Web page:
Important to keep claim construction in mind when drafting a patent applicationSeptember 25, 2023

Claim construction, or how claim terms of a patent are understood, interpreted, and construed, is often a major factor in the outcome of a patent infringement lawsuit. Claim construction also can often be a highly contentious point of disagreement amongst parties in an infringement suit. The meaning of claim terms can often dictate the scope of the claims of a patent, which directly impacts potential infringement situations. While claim construction involves an analysis that can include many different factors and which is not fully discussed herein, as a patent applicant/owner, it is important to remember that the specification of the patent application or patent has a significant impact on claim construction.

We are reminded of the importance of a patent application’s or patent’s specification in terms of claim construction in a recent decision from the Court of Appeals for the Federal Circuit (“Federal Circuit”). On September 1, 2023, in Sisvel International S.A. v. Sierra Wireless, Inc., et al., (“Sisvel v. Sierra”) the Federal Circuit opined on an issue of claim construction.

Sisvel v. Sierra involved an appeal by Sisvel International S.A. (“Sisvel”) of two inter partes review decisions wherein the Patent Trial and Appeal Board (“PTAB”) held claims of two patents owned by Sisvel to be unpatentable as anticipated and/or obvious. The two patents at issue were U.S. Patent No. 7,433,698 (“the ‘698 patent”) and U.S. Patent No. 8,364,196 (“the ‘196 patent”), wherein the ‘196 patent is a continuation of the patent application that resulted in the ‘698 patent. The ‘698 and ‘196 patents “claim methods and apparatuses that rely on the exchange of frequency information in connection with cell reselection between a mobile station (or user cell phone) and a central mobile switching center.” In the claims at issue, both the ‘698 and ‘196 patents include the claim term “connection rejection message.” The Federal Circuit notes that the ‘698 patent employs “a connection setup rejection message . . . to direct a mobile communication means to attempt a new connection with certain parameter values such as a certain carrier frequency.” Further, the court notes that the ‘698 patent describes that the connection rejection message is “used to direct a mobile communication means to attempt a new connection with certain parameter values such as a certain carrier frequency.” The portion of Sisvel’s appeal related to claim construction focuses solely on construction of the term “connection rejection message”.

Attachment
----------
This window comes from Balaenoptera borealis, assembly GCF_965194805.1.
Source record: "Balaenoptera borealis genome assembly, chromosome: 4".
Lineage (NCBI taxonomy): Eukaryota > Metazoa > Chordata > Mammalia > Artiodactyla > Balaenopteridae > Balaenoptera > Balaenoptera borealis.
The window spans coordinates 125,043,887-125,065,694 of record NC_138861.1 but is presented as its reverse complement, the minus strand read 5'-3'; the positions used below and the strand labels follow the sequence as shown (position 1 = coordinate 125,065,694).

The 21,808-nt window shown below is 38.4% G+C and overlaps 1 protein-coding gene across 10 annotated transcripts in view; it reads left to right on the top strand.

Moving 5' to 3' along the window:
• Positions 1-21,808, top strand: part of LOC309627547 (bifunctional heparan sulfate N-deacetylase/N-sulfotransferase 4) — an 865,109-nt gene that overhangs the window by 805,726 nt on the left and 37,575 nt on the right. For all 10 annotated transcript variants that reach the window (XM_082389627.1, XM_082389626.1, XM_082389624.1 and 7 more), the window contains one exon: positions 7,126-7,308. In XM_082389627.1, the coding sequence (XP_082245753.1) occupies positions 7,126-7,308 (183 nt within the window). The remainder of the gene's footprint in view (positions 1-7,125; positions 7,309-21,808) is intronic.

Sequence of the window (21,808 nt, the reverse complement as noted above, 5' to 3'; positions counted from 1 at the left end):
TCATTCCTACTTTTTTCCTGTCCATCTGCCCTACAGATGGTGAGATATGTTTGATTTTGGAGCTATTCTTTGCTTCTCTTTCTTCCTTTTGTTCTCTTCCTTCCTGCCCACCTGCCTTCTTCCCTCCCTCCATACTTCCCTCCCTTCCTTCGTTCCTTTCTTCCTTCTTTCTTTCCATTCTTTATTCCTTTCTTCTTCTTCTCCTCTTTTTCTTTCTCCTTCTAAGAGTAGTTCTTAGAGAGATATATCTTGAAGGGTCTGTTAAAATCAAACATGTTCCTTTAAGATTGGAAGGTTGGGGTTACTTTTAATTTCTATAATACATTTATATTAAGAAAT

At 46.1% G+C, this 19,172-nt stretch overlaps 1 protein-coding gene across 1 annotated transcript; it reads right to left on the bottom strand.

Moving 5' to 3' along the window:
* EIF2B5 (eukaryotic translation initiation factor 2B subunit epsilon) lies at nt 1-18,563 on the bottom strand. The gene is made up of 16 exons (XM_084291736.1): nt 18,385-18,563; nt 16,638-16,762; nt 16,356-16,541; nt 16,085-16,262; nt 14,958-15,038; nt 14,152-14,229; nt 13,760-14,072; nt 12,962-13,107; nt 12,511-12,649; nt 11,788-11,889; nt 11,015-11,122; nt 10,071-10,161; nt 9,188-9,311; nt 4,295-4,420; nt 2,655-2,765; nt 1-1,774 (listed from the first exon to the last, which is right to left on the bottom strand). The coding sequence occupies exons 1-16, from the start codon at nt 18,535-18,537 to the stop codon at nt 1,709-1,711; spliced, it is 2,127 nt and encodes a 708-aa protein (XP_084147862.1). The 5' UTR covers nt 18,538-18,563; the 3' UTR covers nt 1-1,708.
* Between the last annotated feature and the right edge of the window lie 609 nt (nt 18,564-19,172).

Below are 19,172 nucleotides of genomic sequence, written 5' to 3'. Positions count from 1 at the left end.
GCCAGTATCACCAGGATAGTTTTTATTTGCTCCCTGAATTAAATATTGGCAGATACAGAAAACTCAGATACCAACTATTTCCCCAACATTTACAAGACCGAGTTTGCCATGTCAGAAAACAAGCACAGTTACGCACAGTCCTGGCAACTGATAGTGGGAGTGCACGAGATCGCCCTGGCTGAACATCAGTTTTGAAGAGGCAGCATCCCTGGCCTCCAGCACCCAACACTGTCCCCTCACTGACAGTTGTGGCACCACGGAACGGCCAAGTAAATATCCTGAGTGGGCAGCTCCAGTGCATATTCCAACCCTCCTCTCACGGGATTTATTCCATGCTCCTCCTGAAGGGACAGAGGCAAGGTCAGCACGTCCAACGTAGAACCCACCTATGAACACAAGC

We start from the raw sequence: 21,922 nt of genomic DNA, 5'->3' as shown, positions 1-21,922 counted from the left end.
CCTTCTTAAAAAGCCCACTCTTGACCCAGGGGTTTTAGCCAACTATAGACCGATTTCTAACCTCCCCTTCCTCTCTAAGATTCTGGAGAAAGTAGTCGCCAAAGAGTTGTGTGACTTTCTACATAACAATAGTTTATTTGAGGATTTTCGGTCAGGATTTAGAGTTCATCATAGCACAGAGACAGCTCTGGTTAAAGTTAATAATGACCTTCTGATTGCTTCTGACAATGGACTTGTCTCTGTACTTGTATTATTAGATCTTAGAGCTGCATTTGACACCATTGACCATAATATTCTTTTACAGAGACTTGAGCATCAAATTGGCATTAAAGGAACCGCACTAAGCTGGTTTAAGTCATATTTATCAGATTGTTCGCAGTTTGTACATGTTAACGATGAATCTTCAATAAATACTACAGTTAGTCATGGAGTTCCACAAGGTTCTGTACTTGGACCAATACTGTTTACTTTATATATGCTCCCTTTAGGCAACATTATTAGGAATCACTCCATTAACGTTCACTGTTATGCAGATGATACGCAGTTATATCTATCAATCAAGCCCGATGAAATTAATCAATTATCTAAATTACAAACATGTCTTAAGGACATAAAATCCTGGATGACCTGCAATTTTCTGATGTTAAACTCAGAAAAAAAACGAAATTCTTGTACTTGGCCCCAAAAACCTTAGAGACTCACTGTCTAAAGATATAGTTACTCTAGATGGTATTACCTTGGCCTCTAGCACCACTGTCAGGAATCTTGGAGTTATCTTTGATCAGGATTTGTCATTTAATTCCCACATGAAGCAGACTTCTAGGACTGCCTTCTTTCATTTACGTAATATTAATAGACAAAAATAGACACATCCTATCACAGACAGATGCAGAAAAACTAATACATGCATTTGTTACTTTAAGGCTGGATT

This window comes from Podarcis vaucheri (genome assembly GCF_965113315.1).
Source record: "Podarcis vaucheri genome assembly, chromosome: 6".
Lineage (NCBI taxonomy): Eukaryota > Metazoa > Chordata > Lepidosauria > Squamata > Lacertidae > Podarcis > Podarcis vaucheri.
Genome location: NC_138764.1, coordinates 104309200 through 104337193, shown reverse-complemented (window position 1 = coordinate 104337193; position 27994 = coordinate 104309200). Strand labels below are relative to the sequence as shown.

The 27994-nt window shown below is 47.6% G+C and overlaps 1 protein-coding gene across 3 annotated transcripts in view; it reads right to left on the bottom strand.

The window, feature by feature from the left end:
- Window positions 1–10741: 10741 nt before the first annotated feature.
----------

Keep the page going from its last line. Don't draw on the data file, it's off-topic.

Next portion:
On appeal, Sisvel argued that the PTAB erred in its construction of the term “connection rejection message.” In its decision, the Federal Circuit noted that in claim construction, “[t]he words of a claim are generally given their ordinary and customary meaning as understood by a person of ordinary skill in the art when read in the context of the specification and prosecution history.” Thorner v. Sony Comput. Ent. Am. LLC, 669 F.3d 1362, 1365 (Fed. Cir. 2012) (citing Phillips v. AWH Corp., 415 F.3d 1303, 1313 (Fed. Cir. 2005) (en banc)). The Federal Circuit further noted that a “claim term’s plain and ordinary meaning will not apply 1) when a patentee sets out a definition and acts as his own lexicographer, or 2) when the patentee disavows the full scope of a claim term either in the specification or during prosecution.’” Thorner, 669 F.3d at 1365. Thus, it is important that a patent applicant understands that the specification, as well as prosecution history, of the patent application impacts claim construction.

The Federal Circuit agreed with the PTAB that the claim term “connection rejection message” should be given its plain and ordinary meaning of “a message that rejects a connection.” Sisvel argued that the term at issue should be given the meaning of “a message from a GSM or UMTS telecommunications network rejecting a connection request from a mobile station.” However, the Federal Circuit found that Sisvel’s proposed construction would “improperly limit the claims to embodiments using a Global System for Mobile Communication (“GSM”) or Universal Mobile Telecommunications System (“UMTS”) network.”

The Federal Circuit found no basis to limit the claim to any particular cellular networks. The claim language itself broadly claims use of a cellular telecommunication network. Further, while the specifications only explicitly describe embodiments in a UMTS or GSM network, the specifications also include:

[t]he invention is applicable in many different cellular telecommunication systems, such as the UMTS system or the GSM system. The invention is applicable in any such cellular telecommunication system, in which the cellular telecommunication network sends a rejection message as a response to a connection setup request from a mobile station, if the network is unable to provide the requested connection.

Thus, the Federal Circuit agreed with the PTAB in that the claim term at issue can refer broadly to telecommunication systems other than only UMTS or GSM systems. Therefore, the Federal Circuit affirmed the decision of the PTAB that the claims at issue are unpatentable in light of the prior art. While Sisvel raised another argument in its appeal regarding amendment of the claims, that portion of the appeal is not discussed herein.

Sisvel v. Sierra is a reminder to patent applicants that wording of the specification has a significant impact on construction of claim terms. Thus, it is important to draft claims in the context of the specification.

Joseph M. Hallman is a Patent Attorney in the Mechanical and Electrical Patent Practice Groups at McKee, Voorhees & Sease, PLC. For additional information please visit or contact Joseph directly via email at

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